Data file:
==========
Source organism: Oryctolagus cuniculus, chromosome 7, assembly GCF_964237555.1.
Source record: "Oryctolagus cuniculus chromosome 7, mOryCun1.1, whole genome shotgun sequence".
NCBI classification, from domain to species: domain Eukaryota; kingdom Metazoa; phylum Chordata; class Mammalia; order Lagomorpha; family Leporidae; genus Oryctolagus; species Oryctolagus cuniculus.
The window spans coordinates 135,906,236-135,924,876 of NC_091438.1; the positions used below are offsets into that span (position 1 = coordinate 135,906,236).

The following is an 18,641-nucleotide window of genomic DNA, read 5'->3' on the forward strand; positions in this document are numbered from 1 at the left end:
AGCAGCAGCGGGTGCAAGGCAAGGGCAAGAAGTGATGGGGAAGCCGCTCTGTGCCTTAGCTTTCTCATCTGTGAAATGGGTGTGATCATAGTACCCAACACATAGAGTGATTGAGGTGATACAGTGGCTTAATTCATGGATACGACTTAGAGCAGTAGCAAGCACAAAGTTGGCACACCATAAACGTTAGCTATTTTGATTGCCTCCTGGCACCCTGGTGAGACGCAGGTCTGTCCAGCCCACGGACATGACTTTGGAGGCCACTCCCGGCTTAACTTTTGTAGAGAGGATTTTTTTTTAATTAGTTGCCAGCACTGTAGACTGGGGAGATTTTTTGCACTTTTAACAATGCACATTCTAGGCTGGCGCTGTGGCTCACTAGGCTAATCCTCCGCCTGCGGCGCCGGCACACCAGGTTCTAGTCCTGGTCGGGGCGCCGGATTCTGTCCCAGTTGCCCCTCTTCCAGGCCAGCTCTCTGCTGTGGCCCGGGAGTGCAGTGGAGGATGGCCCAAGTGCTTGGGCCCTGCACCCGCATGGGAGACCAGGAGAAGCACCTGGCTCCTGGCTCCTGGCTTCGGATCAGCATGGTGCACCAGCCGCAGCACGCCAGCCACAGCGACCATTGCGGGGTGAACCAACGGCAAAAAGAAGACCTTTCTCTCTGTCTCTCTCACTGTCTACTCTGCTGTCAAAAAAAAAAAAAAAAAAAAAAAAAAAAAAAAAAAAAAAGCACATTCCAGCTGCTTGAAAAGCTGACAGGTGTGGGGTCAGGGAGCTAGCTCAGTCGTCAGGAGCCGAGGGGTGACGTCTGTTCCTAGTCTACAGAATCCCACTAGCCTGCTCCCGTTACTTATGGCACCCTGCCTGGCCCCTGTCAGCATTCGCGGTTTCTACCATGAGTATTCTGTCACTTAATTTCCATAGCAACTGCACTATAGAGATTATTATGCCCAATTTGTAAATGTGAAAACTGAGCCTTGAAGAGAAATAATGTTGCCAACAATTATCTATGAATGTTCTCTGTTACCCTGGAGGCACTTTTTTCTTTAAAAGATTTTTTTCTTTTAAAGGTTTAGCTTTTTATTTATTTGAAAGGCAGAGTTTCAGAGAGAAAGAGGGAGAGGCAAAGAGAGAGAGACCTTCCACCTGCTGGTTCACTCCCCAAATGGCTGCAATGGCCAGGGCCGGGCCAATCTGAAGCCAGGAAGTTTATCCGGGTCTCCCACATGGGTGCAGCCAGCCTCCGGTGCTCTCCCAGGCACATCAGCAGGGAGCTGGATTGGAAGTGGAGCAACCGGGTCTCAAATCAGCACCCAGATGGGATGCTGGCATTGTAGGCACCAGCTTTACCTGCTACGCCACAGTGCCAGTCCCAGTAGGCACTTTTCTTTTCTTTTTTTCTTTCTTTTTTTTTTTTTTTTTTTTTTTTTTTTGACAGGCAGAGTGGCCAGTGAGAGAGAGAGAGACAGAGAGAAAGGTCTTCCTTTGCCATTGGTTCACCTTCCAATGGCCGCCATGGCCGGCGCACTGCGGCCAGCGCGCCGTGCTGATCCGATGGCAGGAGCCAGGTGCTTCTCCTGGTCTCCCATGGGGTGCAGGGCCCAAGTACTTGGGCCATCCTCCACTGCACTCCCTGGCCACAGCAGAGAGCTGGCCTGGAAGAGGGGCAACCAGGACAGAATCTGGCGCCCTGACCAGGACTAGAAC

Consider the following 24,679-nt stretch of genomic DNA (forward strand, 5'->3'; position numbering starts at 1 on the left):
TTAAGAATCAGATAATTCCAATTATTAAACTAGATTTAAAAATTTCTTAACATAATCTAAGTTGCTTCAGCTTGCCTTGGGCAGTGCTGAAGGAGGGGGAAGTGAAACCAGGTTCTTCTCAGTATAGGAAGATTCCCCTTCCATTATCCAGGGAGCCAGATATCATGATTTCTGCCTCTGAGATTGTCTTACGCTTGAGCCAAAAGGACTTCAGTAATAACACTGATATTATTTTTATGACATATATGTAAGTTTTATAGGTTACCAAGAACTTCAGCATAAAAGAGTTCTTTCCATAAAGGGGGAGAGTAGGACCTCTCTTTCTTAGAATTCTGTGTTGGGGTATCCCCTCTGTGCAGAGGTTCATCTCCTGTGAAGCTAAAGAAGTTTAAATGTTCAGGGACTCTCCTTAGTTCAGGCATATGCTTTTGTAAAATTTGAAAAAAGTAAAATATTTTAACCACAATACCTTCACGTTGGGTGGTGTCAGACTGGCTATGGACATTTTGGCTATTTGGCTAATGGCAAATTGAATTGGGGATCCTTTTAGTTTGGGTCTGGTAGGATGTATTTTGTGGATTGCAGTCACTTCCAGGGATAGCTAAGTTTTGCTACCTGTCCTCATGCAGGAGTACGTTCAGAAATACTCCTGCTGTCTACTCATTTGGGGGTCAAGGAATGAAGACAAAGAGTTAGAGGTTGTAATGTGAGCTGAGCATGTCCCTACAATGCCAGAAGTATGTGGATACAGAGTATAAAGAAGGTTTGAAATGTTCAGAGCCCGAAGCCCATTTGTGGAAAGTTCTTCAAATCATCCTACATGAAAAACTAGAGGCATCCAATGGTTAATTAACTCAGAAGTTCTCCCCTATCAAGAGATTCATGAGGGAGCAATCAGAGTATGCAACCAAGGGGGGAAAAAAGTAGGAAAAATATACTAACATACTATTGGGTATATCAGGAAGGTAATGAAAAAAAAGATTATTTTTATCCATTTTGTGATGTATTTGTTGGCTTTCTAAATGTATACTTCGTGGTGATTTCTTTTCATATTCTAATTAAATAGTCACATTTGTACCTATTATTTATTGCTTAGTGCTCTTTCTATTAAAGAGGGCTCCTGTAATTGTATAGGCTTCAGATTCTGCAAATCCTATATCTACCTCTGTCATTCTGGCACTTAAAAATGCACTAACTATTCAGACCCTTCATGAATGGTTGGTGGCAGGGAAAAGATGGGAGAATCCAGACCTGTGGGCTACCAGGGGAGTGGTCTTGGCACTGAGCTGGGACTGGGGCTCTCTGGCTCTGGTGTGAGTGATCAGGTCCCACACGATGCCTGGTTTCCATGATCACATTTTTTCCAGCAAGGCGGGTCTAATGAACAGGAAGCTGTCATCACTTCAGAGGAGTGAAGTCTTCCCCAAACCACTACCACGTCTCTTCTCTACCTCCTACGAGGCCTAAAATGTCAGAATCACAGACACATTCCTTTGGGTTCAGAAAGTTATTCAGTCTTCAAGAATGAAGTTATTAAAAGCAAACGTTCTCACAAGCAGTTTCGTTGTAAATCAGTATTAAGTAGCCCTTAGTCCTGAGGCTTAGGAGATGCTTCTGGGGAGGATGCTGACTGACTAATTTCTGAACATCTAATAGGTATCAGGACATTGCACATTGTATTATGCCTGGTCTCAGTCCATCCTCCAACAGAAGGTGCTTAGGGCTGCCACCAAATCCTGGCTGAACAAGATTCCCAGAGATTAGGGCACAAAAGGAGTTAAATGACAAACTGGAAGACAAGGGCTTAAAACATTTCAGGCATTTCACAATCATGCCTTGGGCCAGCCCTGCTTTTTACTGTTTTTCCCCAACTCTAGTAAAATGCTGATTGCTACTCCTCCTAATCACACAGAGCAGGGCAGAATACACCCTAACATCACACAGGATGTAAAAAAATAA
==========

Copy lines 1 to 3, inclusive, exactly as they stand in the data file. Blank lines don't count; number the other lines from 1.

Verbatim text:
Source organism: Oryctolagus cuniculus, chromosome 7, assembly GCF_964237555.1.
Source record: "Oryctolagus cuniculus chromosome 7, mOryCun1.1, whole genome shotgun sequence".
NCBI classification, from domain to species: domain Eukaryota; kingdom Metazoa; phylum Chordata; class Mammalia; order Lagomorpha; family Leporidae; genus Oryctolagus; species Oryctolagus cuniculus.